See anointer.

* * *


      ritual application of oil or fat to the head or body of a person or to an object; an almost universal practice in the history of religions, although both the cultic practice followed and the sacred substance employed vary from one religion to another. It is possible to recognize three distinct, though not separate, meanings ascribed to ritual anointments by the devotees of various religions.

Anointment as healing.
      The medicine man of a tribe may be both its priest and its physician; “salvation” literally means “healing” or restoration to soundness. In the practice of ritual anointing, this conjunction of religion and medicine is clear. Anointment seems intended to apply the power of natural and supernatural forces to the sick and thus to ward off the baneful influences of diseases and of demons.

Anointment as consecration.
      In preparation for battle, in danger from wild animals, in the hour of death, and at other special times, anointment is used to endow an ordinary person with special holiness. He is “set aside” for a particular relation to that which is regarded as holy and good. Anointment as consecration is frequently applied not only to persons but also to objects. Altars, sacred vessels, temples, and sometimes even weapons and items of clothing are anointed to dedicate them to the service of the divine and to assure and symbolize the presence and pleasure of the divine in the holy place. In the Roman Catholic (Roman Catholicism) and Eastern Orthodox churches (Eastern Orthodoxy), the ritual anointing of the seriously ill and the elderly has been practiced as a sacrament since early times. In the Roman Catholic Church, unction was long regarded as a last rite, usually postponed until death was imminent and the dying Christian was in extremis; thus, the name extreme unction developed. In modern times, a more lenient interpretation permitted anointing of the less seriously ill. In the Eastern Orthodox churches the name extreme unction was never used, and the healing aspects of the sacrament have been considered most important. In the Greek Orthodox Church the sacrament is sometimes administered to well persons to prevent illness.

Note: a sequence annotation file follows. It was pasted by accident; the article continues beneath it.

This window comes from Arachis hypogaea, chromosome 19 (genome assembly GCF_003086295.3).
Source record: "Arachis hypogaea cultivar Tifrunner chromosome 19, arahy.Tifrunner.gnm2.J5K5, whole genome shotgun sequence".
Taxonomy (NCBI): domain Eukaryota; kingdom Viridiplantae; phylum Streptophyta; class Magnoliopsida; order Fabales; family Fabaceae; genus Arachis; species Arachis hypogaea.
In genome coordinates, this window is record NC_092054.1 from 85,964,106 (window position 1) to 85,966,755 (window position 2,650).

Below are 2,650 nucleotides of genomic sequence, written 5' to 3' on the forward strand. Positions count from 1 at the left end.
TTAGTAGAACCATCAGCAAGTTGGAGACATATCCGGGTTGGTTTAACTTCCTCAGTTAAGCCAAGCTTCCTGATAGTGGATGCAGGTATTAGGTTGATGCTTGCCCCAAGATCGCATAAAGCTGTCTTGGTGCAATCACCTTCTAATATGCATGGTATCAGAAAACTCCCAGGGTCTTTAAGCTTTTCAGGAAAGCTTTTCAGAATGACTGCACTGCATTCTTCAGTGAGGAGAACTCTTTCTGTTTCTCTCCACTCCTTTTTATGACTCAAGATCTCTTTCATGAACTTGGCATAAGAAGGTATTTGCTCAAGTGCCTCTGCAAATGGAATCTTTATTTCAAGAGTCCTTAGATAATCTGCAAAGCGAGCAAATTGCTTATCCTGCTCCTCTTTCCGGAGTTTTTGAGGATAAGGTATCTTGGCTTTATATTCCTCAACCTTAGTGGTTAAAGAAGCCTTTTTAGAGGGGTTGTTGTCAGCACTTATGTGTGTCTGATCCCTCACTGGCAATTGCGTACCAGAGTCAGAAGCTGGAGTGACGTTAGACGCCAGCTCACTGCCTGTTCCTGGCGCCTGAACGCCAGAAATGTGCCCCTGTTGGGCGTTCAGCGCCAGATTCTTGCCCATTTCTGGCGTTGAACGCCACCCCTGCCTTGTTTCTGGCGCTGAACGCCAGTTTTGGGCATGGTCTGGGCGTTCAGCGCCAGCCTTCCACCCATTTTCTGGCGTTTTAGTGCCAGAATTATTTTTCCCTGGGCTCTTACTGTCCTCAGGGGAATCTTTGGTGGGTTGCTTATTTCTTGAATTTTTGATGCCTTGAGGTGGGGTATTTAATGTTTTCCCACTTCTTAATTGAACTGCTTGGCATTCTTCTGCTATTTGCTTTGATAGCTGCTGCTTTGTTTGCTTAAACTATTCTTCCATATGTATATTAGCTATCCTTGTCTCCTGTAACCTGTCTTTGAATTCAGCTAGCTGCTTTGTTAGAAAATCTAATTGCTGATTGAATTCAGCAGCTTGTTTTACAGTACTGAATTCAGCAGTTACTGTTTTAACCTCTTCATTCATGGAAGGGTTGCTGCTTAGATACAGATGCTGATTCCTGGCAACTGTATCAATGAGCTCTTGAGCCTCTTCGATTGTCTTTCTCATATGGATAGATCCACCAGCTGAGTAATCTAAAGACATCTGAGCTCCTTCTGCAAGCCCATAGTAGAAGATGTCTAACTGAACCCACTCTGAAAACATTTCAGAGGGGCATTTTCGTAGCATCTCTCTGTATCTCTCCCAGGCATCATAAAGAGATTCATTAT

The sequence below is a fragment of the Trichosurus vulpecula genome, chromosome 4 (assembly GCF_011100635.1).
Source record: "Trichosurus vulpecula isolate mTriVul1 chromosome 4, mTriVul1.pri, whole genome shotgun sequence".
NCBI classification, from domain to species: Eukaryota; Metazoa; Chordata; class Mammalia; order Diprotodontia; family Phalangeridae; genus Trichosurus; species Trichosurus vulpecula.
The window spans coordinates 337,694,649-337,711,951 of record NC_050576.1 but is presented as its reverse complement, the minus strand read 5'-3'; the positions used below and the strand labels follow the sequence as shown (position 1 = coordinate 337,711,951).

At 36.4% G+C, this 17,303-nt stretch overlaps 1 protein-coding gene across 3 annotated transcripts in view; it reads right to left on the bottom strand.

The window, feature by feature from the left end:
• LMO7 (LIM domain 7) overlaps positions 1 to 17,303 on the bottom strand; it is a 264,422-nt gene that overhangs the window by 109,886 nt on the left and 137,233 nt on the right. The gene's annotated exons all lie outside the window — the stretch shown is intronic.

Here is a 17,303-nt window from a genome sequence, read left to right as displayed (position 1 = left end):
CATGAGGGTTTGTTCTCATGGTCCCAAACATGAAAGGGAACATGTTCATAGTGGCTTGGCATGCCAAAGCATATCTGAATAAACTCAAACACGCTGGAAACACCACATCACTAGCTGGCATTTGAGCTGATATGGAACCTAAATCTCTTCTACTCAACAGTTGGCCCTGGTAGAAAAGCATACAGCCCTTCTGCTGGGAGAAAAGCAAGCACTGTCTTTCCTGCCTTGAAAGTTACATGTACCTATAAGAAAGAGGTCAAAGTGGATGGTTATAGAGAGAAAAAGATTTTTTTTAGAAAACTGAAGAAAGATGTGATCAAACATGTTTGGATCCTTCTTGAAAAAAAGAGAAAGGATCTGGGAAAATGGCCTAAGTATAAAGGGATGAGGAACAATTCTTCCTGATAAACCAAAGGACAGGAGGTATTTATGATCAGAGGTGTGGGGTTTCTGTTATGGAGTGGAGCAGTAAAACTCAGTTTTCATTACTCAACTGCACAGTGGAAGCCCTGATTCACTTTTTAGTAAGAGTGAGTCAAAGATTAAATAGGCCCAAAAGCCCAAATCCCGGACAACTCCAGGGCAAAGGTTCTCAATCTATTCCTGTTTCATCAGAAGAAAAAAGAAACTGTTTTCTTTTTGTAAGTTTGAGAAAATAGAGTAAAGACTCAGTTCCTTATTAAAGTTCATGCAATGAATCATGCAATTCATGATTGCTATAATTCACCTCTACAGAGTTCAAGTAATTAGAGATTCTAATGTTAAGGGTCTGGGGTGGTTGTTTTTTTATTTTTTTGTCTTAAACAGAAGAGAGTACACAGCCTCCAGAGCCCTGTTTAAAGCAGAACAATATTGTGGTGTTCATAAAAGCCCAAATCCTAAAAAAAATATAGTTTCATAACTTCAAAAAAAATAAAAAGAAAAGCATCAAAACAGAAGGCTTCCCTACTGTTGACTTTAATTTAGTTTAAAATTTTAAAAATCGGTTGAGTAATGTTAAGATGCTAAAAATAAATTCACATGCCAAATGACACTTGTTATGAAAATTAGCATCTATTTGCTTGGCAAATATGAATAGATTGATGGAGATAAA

Anointment as ordination.
      Over and above the consecration applied to ordinary men, anointment has a place in the particular rituals by which certain men receive positions of eminence. In many religions priests are inducted into their sacred office with a holy chrism. In ancient Israel and in various Christian cultures, the king was anointed in the rite of coronation as the one chosen by God to rule over the people.

* * *

Universalium. 2010.

Игры ⚽ Поможем решить контрольную работу

Look at other dictionaries:

  • anointment — a*noint ment ([.a]*noint ment), n. The act of anointing, or state of being anointed; also, an ointment. Milton. [1913 Webster] …   The Collaborative International Dictionary of English

  • anointment — noun see anoint …   New Collegiate Dictionary

  • anointment — noun The act of anointing with oil or other liquids …   Wiktionary

  • anointment — Synonyms and related words: accession, anointing, appointment, arrogation, assignment, assumption, authorization, chrismation, chrismatory, consecration, coronation, delegation, deputation, election, empowerment, greasing, inunction, legitimate… …   Moby Thesaurus

  • anointment — a noint·ment || mÉ™nt n. act of putting oil on someone or something (often as part of a ritual) …   English contemporary dictionary

  • anointment — anoint·ment …   English syllables

  • anointment — noun the act of applying oil or an oily liquid • Syn: ↑anointing • Derivationally related forms: ↑anoint • Hypernyms: ↑application, ↑coating, ↑covering • Hy …   Useful english dictionary

  • Sick Anointment (Unction) — See Unction of the Sick, Holy Sacrament of the …   Dictionary of church terms

  • Jingi kanjo —     Anointment by the kami (jingi) . A Shingon initiation ceremony of Ryobu Shinto …   A Popular Dictionary of Shinto

  • ANOINTING — ANOINTING. The anointing of persons and objects with oil was widespread in ancient Israel and its environment for both practical and symbolical reasons. Its most practical usage was cosmetic, and for medicinal purposes (see cosmetics ). Aside… …   Encyclopedia of Judaism

Share the article and excerpts

Direct link
Do a right-click on the link above
and select “Copy Link”